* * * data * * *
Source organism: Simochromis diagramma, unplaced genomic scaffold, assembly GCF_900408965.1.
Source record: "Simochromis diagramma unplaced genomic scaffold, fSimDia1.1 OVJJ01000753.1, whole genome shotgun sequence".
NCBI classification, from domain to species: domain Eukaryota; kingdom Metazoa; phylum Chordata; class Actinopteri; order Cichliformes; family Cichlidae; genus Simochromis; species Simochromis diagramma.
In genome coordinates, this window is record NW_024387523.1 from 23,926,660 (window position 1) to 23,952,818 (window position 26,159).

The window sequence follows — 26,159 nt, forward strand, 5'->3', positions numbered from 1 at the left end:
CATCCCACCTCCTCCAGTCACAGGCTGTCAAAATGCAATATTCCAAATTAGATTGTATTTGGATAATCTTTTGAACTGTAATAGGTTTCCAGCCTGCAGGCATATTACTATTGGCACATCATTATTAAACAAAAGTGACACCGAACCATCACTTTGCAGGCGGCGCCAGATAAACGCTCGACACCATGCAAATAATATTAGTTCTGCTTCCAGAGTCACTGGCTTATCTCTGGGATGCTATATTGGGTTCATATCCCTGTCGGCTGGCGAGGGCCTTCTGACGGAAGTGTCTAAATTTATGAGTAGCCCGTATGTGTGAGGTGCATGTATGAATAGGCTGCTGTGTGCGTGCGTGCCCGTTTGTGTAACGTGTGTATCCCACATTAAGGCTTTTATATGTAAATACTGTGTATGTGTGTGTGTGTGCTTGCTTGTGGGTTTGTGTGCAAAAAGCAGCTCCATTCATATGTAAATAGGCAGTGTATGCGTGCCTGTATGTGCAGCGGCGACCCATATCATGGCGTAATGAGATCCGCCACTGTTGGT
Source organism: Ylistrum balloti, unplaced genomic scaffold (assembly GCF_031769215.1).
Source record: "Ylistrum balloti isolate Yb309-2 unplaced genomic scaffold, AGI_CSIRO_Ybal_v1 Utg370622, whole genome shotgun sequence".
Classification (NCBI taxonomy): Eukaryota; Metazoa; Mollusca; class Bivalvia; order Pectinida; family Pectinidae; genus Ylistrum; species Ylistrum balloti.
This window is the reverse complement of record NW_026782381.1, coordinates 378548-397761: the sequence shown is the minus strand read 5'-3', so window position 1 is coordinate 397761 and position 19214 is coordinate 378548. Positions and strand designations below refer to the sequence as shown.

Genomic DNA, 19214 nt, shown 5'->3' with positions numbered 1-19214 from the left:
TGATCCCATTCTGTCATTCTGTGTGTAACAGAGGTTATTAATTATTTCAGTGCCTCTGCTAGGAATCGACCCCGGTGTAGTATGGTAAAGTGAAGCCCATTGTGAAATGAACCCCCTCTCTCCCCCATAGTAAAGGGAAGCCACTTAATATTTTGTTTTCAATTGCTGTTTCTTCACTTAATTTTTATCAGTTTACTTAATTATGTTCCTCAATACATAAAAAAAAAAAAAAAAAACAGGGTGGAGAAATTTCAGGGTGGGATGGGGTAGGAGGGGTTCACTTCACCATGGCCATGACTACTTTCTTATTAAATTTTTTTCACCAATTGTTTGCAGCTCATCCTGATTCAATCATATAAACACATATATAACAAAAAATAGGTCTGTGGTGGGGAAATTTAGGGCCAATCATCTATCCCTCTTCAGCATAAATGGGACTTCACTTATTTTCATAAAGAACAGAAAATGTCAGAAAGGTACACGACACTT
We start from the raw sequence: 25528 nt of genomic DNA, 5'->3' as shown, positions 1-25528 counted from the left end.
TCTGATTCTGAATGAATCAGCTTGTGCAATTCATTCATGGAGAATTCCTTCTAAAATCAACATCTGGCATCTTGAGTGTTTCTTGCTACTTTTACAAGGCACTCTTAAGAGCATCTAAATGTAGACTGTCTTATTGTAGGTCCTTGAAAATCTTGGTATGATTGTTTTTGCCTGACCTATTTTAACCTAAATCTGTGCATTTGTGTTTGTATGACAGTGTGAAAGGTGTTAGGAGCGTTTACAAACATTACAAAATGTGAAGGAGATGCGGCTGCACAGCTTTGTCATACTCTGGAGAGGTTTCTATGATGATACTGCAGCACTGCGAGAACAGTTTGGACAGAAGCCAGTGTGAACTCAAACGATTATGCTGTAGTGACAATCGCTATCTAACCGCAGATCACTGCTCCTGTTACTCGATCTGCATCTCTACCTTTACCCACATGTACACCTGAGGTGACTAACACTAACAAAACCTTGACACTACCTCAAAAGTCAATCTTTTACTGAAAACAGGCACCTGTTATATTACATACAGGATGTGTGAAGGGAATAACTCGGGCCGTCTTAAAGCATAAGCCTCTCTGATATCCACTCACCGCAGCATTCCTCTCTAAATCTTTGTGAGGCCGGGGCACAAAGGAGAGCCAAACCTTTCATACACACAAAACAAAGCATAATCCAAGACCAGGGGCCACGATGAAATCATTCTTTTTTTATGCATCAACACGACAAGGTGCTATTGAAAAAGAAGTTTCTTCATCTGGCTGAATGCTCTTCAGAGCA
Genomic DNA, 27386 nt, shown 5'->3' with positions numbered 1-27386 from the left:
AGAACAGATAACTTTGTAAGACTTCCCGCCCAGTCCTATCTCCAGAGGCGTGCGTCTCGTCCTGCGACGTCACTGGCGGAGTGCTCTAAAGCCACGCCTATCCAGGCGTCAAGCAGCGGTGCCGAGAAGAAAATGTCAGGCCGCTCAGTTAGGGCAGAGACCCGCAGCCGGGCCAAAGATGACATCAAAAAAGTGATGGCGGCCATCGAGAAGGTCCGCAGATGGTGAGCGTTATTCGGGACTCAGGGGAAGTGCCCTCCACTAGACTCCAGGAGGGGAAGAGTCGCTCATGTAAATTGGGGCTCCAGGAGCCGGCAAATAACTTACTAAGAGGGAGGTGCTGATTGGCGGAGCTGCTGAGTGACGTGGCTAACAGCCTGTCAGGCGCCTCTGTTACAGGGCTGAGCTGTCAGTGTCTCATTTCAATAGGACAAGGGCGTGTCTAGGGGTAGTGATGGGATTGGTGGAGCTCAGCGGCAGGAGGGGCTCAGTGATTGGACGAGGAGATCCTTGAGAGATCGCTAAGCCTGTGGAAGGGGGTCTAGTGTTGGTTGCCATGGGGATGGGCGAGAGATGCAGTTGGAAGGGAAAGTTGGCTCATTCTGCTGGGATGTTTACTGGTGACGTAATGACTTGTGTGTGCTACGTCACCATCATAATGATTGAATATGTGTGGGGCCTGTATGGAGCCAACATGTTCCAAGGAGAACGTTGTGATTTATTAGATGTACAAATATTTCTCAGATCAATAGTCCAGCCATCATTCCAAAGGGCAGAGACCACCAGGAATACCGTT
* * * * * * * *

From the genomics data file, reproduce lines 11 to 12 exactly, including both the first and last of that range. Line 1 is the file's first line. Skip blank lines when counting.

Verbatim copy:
Genomic DNA, 19214 nt, shown 5'->3' with positions numbered 1-19214 from the left:
TGATCCCATTCTGTCATTCTGTGTGTAACAGAGGTTATTAATTATTTCAGTGCCTCTGCTAGGAATCGACCCCGGTGTAGTATGGTAAAGTGAAGCCCATTGTGAAATGAACCCCCTCTCTCCCCCATAGTAAAGGGAAGCCACTTAATATTTTGTTTTCAATTGCTGTTTCTTCACTTAATTTTTATCAGTTTACTTAATTATGTTCCTCAATACATAAAAAAAAAAAAAAAAAACAGGGTGGAGAAATTTCAGGGTGGGATGGGGTAGGAGGGGTTCACTTCACCATGGCCATGACTACTTTCTTATTAAATTTTTTTCACCAATTGTTTGCAGCTCATCCTGATTCAATCATATAAACACATATATAACAAAAAATAGGTCTGTGGTGGGGAAATTTAGGGCCAATCATCTATCCCTCTTCAGCATAAATGGGACTTCACTTATTTTCATAAAGAACAGAAAATGTCAGAAAGGTACACGACACTT